thing I can get any place else. My son won’t order from them at all.
Mass merchandising is a wonderful thing untill you run it into a
stone Wal-Mart.

Kenneth Ferrell

Marty, while you’re enjoying lower prices and quality customer
service Walmart has forced an American giant to close her last US
manufacturing plant. Levi Strauss is no small independent
organization. Walmart asked them to supply lower quality lower
priced jeans to them, which they did. Then they were asked to lower
their cost to Walmart another 5%, and they did. The demand was
great, and they tried to meet it. Over a 4 year span Walmart
generally “asks” their suppliers to lower the cost around 20%. What
company do you know of can continue hiring, raising salaries of
their already employed, continue decent benefits and still survive ?
I too need to save money wherever I can, but not at the cost of my
fellow countrymen losing their jobs in droves. American Icons are
being lost while we strive to save .59 cents on a pair of jeans…


I live an area where we have 2 Super Wallys within a short distance.
Well the people here are sort of fed up with the crowds and the
traffic. In two counties they have stopped I think 4 of those Super
Suckers from being built. I mean some of these communities have
gotten pretty extreme about keeping these guys out. My wife like to
shop there but I still like the grocer up the street. It is closer
and a heck of allot shorter walk to get in and get out. I also
support my local Ace Hardware. I needed 2 screws the other day for
the doorbell and they had it and was happy to sell me .22 in screws.
Again it is closer and the walk is allot shorter. We are lucky the
community supports that place very well. The parking lot is full on
a Sat but you can always find someone inside eager to help you.

My father is a remodeling contractor and he hates both Lowes and HD.
They have put all his small supplies out of business where they take
care of the commercial guys. You go to HD and he end up in line with
every Yahoo around with a DYI project.

As for Rio I really don’t have any complaints unless they are out of
something I need. With the hellish system change over I found lots
of other suppliers that I can rely on if need be.

Thanks! That felt good to get out of my system and rant a bit

RC Gems

Glad to see I am not alone amongst the population who are, in
general, supporters of Wal-Mart and numerous other big chains which I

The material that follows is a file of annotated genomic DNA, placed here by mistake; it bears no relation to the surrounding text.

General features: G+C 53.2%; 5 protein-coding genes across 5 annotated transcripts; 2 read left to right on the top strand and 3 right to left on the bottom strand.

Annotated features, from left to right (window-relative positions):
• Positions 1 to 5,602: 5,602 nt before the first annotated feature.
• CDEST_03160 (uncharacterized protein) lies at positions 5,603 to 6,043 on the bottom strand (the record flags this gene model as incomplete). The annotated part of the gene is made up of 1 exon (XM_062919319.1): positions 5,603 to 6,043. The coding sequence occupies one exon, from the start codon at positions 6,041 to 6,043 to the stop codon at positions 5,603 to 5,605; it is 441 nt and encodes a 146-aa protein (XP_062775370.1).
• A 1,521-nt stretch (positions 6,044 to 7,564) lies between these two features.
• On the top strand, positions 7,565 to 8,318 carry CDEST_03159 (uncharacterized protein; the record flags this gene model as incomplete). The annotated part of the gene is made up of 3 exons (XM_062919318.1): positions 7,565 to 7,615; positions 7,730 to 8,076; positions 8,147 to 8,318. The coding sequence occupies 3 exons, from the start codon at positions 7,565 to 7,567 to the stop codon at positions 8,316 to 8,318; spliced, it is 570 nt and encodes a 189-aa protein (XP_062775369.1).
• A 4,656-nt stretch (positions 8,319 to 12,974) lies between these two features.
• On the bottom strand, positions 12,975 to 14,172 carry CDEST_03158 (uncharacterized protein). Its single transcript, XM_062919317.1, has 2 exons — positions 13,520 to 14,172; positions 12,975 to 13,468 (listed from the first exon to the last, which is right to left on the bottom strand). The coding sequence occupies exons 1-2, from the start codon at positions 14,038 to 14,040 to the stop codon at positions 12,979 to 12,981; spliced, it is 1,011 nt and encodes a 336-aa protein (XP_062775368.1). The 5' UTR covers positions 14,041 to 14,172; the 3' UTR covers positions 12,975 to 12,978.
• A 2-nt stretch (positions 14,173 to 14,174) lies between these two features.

see to have ultimately benefited both consumers and economies in the
long run. The notion that all small independents are somehow more
ethical and treat employees better is a total myth in my experience.
Here in Victoria, B.C. I talk regularly to Wal-Mart employees who are
very happy in their jobs, feel they are paid sufficiently, and who
are always prepared to go out of their way to help. Identifiable
minority groups (who are hard to find in this neck of B.C.) are often
given high profile positions as customer greeters, customer service
representatives, etc.

I read and do research regularly, and have come across some
fascinating articles on those suppliers “squeezed to bring their
prices down” for Wal-Mart. Most have said that it greatly helped
their businesses by forcing them to retool or find more efficient
ways of operating their manufacturing without sacrificing quality.
Of course, not every business can do that, just as I, as the sole
maker of my work could not meet certain prices for particular
outlets. Also, Wal-Mart has recently opened in Mexico and is doing
of course a boom business–again, bringing low prices and quality to
commodities that people need. There is always room for the
independents who are innovative and creative who will bring in the
other products that people need and want–but who needs to pay double
for a bar of soap? Moreover, by reducing the price of so many
products that are used in the sale/manufacture of other goods, I
believe that ultimately this expands economies and allows more
smaller businesses (at least in the larger municipal areas) to
flourish–they can sell their products more reasonably.

Hi folks,

Just an FYI: the magazine Fast Company published a very interesting
look at Wal-Mart and its impact on suppliers in the December 2003
issue. (It was the cover story that issue: The Wal-Mart you Don’t

The article is available online at:


After following most of this discussion, it occurred to me you guys
might find it interesting reading!


Suzanne Wade
Phone: (508) 339-7366
Fax: (928) 563-8255

The Wal-Mart article was very interesting and really an eye-opener.
There have been several good links to articles on this subject in the
recent days. But I’ve noticed one thing - all of these articles are
found in business journals and trade-type journals. Many of us
business owners are aware of the serious problems ahead if things
don’t change. But unless this is written up in places
for the “general public” to see, what good is it doing? I want to
see the Wal-Mart article in the Sunday paper. It’s the consumers
that need to read this and judge for themselves whether
or not they want to continue doing business with Wal-Mart. Reading
an article like this may also make some people realize why they are
asked to pay more for items sold by people like “us”. Great
article… but does no good if the public and consumers are not
seeing it…

How much would change even if the average consumer did see the
articles? Even many of us who are aware are already caught in the
vicious spiral. I can’t afford $40 or more for a pair of jeans from
a local clothing store when I can get the Walmart store brand for
less than half, especially the way I chew through the darn things. I
do use independents when I can for a lot of things, but the truth is
I have to shop for price, too. And, this is another region where
many of the small guys have already gone under, leaving no place to
go other than Walmart for many products. I think increasingly, also,
that most consumers aren’t going to respond to that type of article
the way we would hope, even if it did make the Sunday paper. People
who shop for price will continue to shop there anyway. Those who
shop for value will shop where they find it. They are the ones who
understand that low price doesn’t necessarily mean high value. Jim

Suzanne, that was an excellent (albeit long) article. Thank you for
the link.

Organizations are organisms, and Corporations are entities. They
have an intense survival instinct, sometimes to their own detriment.
Companies “feel the greed” in the form of gross sales, and sell to
the whale of Wal-mart. It’s a choice.